Lodovichetti v Baez
2006 NY Slip Op 05921 [31 AD3d 718]
July 25, 2006
Appellate Division, Second Department
Published by New York State Law Reporting Bureau pursuant to Judiciary Law § 431.
As corrected through Wednesday, September 20, 2006
Therese Lodovichetti v Raul Baez
Therese Lodovichetti et al., Plaintiffs,
Raul Baez, Appellant, and Wheels, Inc., et al., Respondents.
In an action, inter alia, to recover damages for wrongful death, the defendant Raul Baez appeals from so much of an order of the Supreme Court, Dutchess County (Sproat, J.), dated March 30, 2005, as denied that branch of his motion which was for summary judgment dismissing the cross claims of the defendants Wheels, Inc., Schering-Plough Corporation, and Schering Sales Corporation for damages against him to the extent that such damages exceeded the limits of the applicable insurance policy.
Ordered that the order is affirmed insofar as appealed from, with costs.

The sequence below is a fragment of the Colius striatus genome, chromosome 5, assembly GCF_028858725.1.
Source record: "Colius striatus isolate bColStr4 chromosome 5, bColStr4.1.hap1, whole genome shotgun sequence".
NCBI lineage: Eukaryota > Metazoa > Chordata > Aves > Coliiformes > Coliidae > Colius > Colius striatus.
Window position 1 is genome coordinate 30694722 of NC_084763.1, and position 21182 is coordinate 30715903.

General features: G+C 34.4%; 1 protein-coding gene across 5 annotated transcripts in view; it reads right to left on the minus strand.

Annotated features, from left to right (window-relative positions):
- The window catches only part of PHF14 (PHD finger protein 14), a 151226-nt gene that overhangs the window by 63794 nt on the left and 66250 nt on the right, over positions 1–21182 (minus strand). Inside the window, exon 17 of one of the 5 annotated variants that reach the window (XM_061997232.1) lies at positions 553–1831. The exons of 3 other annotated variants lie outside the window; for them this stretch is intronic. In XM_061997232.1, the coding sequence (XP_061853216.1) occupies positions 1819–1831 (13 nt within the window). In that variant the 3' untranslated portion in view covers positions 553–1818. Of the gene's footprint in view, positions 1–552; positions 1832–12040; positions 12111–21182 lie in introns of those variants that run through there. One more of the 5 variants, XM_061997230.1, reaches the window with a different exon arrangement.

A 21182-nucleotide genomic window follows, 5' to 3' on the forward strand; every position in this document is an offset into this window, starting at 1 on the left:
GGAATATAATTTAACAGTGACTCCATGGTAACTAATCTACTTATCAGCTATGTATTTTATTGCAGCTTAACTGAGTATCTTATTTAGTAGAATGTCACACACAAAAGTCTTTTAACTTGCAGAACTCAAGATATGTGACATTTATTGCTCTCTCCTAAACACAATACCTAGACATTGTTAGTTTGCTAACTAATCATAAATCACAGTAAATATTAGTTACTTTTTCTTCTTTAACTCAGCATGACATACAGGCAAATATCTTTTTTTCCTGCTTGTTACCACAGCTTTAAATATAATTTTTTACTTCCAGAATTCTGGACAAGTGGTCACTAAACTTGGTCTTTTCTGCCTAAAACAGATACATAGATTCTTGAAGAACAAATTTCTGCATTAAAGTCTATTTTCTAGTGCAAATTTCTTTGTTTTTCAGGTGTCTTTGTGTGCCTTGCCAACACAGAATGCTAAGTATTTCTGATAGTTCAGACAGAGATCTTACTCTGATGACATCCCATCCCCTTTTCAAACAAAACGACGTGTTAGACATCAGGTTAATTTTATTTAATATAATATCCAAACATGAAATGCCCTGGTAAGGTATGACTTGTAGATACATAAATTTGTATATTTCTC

Pursuant to the antisubrogation rule, "[a]n insurer. . . has no right of subrogation against its own insured for a claim arising from the very risk for which the insured was covered" (North Star Reins. Corp. v Continental Ins. Co., 82 NY2d 281, 294 ). "The rule against allowing subrogation claims against an insured is based, in part, on the potential for conflict of interest that is inherent in these situations" (Pennsylvania Gen. Ins. Co. v Austin Powder Co., 68 NY2d 465, 472  [citation omitted]). The antisubrogation rule applies only to the policy limits of the comprehensive general liability policy at issue, and claims for contribution and/or indemnification beyond the limits of a common insurance policy are not barred (see ELRAC, Inc. v Ward, 96 NY2d 58, 78 ; Blanco v CVS Corp., 18 AD3d 685 ; Dunn v Hurtt, 4 AD3d 884 ; Curran v City of New York, 234 AD2d 254 ). Accordingly, the Supreme Court properly permitted the defendants Wheels, Inc., Schering-Plough [*2]Corporation, and Schering Sales Corporation to maintain their cross claim against the defendant Raul Baez, their co-insured, for damages to the extent that such damages exceeded the policy limits of $2 million, by denying that branch of his motion which was for summary judgment dismissing their cross claims for damages against him to the extent that such damages exceeded the limits of the applicable insurance policy. Florio, J.P., Skelos, Fisher and Dillon, JJ., concur.